Forefront in many of our minds lately has been the looming “Fiscal Cliff.” Over the past few months we’ve received a lot of questions from people, maybe even you, about whether they should be making financial moves in anticipation of the “cliff.” Our answer was always the same, and sounded something like this: “We don’t know what the ultimate resolution to the fiscal cliff will be and we especially can’t predict how the markets will react to whatever happens. What’s important is that we (meaning us the advisor and you the client) have a plan in place to accomplish your goals based on your unique situations. We don’t invest based on short-term predictions, because no one can predict the future, it’s more expensive, and it’s counterproductive.” While events like the Fiscal Cliff seem like major events that should be accounted for and anticipated, the reality is that no one can predict what is going to happen until it does. It’s inescapable human nature to have what’s known as Hindsight Bias, which means that after something occurs we think we could have predicted it much better than we actually can. Thinking back on events, it’s easy to say that of course we saw it coming when in reality, we didn’t. If you had attempted to predict how stocks would react to the most recent Fiscal Cliff deal and position your market exposure accordingly, many investors would have been out of the market completely (not to mention incurring significant trading expenses). The market is up around 4% over the past 2 days; huge gains that many other investors missed out on because they were trying to time the market. Conversely, some people may have been “expecting” those market gains, and would have put all their money in equities. While it would have paid off this time, when you look at the risks you were exposed to and the costs and downside to your bet, it’s a wonder you didn’t have a panic attack just contemplating it. Think of it like betting on Red at a roulette table in Vegas; fun in the short term when you win, but no way to invest for real goals. Are we claiming that we predicted these recent market gains and maintained your market exposure in anticipation? No, I’m saying we had no idea what was going to happen, and neither did anyone else (financial professionals included). We stuck with the plan we developed fully acknowledging that there will be market swings that we can’t predict, but also knowing that our plan accounts for those. Don’t confuse this with simply sticking our heads in the sand and blithely ignoring reality. However, we act on things we can control rather than react to things we can’t. There’s an important distinction there, and it’s a distinction that has cost many investors their savings. The recent “deal” includes some important alterations to payroll taxes, investment taxes and tax rates, which will affect us all going forward. Those are things we can and are acting on. The “Fiscal Cliff” fiasco is not over, as most of the cuts and taxes were merely deferred a couple of months. While the rascals in Congress banter back and forth and delay any real progress until the last possible moment (or pass the buck once more) the markets are going to move. Remember that above all else we are here to serve you as your advisors, we have a plan that we are constantly monitoring, and we work very hard to ensure that you are successful. Nathan Twining, Wealth Manager Financial Plan, Inc.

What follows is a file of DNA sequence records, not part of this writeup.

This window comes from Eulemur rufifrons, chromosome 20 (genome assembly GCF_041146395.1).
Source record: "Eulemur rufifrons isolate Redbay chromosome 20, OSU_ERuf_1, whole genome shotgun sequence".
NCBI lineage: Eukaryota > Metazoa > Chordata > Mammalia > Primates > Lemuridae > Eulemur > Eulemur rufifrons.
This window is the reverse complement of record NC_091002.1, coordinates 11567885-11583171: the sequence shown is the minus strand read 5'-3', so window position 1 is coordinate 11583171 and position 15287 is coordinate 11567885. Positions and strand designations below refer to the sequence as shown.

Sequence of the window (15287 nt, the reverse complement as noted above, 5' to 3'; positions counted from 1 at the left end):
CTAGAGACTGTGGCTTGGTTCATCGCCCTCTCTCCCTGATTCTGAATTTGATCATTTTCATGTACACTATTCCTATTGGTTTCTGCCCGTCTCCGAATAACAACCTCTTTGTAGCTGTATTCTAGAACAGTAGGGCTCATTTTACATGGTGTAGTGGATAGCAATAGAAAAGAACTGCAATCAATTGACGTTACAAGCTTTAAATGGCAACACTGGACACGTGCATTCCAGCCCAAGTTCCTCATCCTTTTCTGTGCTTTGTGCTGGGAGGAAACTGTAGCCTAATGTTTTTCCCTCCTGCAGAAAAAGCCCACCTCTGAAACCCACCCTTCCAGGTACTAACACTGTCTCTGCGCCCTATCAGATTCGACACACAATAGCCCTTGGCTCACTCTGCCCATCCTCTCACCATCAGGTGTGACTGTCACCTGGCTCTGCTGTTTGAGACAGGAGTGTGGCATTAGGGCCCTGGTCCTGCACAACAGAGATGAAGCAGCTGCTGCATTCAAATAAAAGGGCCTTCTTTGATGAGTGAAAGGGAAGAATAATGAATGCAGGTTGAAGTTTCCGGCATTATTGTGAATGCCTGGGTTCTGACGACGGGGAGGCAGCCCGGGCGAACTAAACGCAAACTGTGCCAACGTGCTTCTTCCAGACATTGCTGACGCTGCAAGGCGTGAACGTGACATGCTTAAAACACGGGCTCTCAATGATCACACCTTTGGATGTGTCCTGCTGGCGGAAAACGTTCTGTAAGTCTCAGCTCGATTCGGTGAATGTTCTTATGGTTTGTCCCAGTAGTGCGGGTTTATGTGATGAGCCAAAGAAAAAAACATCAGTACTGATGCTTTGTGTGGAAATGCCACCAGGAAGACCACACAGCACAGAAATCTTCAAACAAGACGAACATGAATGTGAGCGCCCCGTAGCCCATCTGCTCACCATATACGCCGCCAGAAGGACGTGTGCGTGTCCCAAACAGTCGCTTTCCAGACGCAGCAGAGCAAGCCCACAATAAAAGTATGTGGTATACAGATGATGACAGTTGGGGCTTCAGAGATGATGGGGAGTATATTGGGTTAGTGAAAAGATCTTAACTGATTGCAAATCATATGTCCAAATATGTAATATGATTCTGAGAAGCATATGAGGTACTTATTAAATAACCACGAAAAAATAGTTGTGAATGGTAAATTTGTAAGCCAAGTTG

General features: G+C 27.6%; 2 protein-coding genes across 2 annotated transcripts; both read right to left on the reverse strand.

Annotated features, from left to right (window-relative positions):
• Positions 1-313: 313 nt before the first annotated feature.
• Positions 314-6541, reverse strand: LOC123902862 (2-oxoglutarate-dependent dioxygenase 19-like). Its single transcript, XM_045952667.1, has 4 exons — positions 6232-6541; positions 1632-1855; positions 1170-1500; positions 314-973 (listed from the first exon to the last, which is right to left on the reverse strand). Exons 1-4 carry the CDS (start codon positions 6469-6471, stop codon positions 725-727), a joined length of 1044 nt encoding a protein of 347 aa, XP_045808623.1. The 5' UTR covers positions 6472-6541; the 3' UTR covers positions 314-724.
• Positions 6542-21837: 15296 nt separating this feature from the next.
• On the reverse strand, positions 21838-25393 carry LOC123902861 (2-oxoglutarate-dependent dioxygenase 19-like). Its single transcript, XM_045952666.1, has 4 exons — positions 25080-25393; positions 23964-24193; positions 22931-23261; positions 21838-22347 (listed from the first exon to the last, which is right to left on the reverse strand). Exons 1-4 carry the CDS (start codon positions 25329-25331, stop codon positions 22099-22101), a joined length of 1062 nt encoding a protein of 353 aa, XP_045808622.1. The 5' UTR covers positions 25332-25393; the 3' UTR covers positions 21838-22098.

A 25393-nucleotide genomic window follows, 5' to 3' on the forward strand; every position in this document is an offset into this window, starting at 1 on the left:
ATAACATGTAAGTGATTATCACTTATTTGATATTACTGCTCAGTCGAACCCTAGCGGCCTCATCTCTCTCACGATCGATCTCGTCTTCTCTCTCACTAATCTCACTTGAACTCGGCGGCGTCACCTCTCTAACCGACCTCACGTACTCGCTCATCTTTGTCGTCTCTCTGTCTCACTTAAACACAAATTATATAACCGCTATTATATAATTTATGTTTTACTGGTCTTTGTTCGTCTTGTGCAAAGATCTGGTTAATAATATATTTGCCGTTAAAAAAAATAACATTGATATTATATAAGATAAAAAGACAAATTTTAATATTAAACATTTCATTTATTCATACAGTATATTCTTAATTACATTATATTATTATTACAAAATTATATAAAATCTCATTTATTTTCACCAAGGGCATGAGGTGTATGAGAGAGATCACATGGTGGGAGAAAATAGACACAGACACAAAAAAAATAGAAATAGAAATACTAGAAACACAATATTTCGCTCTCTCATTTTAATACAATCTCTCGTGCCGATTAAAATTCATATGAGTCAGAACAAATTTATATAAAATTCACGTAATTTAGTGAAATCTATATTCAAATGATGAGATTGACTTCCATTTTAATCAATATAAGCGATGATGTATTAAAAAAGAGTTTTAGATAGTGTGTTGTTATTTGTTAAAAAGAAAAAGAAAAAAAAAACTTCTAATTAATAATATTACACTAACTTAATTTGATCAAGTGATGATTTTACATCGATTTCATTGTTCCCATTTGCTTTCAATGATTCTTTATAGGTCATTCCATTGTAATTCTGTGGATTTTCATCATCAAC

- Now is the time for a Steady Hand - February 25, 2022
- Updated: Coronavirus: The Market Gets a Cold - February 4, 2022
- Lessons from GameStop Mania - February 1, 2021